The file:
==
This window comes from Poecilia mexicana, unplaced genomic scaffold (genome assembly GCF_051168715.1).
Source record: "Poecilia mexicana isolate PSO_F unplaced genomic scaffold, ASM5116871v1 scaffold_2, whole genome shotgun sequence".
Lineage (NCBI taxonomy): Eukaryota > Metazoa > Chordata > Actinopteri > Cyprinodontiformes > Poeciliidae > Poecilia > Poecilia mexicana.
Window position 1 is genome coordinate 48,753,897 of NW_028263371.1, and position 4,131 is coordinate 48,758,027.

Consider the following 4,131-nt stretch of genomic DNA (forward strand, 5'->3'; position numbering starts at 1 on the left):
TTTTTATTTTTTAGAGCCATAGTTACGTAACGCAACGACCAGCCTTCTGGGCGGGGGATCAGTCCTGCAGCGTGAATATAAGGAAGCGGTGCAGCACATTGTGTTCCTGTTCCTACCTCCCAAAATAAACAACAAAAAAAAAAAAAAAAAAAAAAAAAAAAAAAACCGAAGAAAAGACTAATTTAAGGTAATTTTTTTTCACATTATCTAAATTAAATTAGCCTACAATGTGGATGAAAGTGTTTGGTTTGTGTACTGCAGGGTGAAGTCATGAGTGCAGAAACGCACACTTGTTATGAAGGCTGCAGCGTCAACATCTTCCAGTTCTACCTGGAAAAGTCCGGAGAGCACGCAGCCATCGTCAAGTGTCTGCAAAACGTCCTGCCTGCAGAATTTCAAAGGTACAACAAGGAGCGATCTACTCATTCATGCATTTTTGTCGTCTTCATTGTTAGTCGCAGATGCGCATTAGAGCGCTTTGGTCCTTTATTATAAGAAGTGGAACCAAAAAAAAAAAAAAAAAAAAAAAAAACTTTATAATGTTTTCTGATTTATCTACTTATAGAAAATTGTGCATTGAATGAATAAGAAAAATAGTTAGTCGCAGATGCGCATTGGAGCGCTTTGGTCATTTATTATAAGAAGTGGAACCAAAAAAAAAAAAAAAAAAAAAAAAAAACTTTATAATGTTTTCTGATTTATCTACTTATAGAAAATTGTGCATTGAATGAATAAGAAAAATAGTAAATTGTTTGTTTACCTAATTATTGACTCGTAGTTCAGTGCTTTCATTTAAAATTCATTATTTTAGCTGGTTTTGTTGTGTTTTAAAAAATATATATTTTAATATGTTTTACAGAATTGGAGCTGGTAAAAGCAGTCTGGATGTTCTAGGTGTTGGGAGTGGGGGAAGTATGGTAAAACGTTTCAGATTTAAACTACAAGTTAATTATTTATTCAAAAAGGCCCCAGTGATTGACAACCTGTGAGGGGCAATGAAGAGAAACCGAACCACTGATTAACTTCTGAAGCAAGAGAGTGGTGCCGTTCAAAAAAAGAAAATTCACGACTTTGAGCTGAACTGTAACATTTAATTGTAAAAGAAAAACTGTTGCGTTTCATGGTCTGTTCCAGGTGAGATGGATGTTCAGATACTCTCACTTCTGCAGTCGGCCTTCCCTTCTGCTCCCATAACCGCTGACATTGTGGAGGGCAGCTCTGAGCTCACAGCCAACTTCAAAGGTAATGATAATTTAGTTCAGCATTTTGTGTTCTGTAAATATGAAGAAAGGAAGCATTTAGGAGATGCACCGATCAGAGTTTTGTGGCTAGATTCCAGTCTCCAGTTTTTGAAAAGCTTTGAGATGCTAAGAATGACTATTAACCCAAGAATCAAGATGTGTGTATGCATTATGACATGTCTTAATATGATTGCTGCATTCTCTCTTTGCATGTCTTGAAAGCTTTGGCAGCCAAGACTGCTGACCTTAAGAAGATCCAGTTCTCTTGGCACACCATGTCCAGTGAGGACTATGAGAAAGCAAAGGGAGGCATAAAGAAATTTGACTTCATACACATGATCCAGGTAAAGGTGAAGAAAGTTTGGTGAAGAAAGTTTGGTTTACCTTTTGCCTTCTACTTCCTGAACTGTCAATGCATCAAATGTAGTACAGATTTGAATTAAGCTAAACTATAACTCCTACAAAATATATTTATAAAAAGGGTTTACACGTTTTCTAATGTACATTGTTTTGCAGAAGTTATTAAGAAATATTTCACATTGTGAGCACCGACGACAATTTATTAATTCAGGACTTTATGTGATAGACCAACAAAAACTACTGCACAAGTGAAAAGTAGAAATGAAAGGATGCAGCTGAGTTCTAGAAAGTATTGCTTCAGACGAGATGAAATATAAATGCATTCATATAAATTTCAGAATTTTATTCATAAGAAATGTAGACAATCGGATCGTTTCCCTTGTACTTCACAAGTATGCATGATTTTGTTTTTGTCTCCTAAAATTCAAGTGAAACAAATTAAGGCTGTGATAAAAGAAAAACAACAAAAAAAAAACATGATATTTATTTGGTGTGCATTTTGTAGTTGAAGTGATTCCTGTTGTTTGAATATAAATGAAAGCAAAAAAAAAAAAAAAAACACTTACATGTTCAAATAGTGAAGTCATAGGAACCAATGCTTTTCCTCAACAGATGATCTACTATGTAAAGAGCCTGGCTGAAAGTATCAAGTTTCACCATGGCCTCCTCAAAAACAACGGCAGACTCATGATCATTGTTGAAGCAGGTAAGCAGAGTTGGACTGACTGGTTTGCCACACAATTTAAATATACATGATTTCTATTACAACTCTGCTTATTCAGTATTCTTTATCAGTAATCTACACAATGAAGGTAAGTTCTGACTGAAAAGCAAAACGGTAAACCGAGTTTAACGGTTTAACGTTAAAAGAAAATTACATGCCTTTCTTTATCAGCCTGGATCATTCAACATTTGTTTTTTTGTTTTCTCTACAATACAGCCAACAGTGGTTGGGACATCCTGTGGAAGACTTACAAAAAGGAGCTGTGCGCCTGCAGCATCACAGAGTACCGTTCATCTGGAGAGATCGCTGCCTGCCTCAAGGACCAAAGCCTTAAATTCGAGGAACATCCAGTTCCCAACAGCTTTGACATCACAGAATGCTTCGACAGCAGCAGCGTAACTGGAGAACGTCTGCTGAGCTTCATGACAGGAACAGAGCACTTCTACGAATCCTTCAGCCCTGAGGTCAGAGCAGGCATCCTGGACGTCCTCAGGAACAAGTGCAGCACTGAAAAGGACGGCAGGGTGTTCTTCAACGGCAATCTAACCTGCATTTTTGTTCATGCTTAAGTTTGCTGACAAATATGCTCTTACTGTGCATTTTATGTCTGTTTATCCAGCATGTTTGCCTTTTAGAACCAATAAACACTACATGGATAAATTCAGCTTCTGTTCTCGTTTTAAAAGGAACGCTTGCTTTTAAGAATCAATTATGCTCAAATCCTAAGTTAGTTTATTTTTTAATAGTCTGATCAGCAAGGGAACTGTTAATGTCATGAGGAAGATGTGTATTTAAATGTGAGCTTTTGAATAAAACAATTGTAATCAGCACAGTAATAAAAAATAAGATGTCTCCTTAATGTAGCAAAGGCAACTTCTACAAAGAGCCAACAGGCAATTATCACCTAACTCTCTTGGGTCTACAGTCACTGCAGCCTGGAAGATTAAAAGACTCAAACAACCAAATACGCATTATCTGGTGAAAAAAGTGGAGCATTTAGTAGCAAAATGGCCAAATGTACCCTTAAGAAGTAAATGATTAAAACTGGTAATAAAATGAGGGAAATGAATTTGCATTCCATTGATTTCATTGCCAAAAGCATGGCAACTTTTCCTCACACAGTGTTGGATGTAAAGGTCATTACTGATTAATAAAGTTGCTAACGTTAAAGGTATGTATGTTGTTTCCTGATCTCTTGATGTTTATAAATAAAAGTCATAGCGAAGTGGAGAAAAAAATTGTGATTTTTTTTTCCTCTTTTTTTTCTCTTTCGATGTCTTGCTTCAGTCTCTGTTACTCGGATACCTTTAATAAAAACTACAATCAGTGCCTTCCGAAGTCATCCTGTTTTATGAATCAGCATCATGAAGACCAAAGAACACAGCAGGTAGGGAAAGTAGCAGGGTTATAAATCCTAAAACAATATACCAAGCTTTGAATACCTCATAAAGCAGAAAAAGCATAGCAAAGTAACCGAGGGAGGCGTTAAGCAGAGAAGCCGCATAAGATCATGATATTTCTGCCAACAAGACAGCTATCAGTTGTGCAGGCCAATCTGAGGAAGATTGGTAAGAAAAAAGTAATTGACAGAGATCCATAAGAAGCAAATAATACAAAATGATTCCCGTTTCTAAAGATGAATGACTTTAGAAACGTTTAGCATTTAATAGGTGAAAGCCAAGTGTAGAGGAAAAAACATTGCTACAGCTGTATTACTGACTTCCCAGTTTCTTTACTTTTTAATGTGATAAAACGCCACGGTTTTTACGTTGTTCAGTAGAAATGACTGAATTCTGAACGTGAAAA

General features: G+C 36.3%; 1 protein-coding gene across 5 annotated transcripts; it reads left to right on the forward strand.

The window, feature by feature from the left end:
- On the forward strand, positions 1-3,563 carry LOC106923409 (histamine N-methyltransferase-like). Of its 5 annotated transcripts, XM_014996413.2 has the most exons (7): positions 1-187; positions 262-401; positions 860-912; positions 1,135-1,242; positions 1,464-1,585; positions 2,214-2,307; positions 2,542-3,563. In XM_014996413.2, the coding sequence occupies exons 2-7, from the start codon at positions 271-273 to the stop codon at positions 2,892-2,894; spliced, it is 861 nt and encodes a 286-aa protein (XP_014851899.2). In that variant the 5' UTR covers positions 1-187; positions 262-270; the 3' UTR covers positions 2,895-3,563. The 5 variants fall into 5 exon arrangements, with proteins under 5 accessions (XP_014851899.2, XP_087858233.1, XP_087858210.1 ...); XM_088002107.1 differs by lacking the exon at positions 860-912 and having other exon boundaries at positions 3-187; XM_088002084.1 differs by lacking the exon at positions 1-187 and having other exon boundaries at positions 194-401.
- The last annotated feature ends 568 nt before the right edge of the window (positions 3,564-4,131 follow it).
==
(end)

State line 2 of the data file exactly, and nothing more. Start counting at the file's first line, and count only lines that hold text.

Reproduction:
Source record: "Poecilia mexicana isolate PSO_F unplaced genomic scaffold, ASM5116871v1 scaffold_2, whole genome shotgun sequence".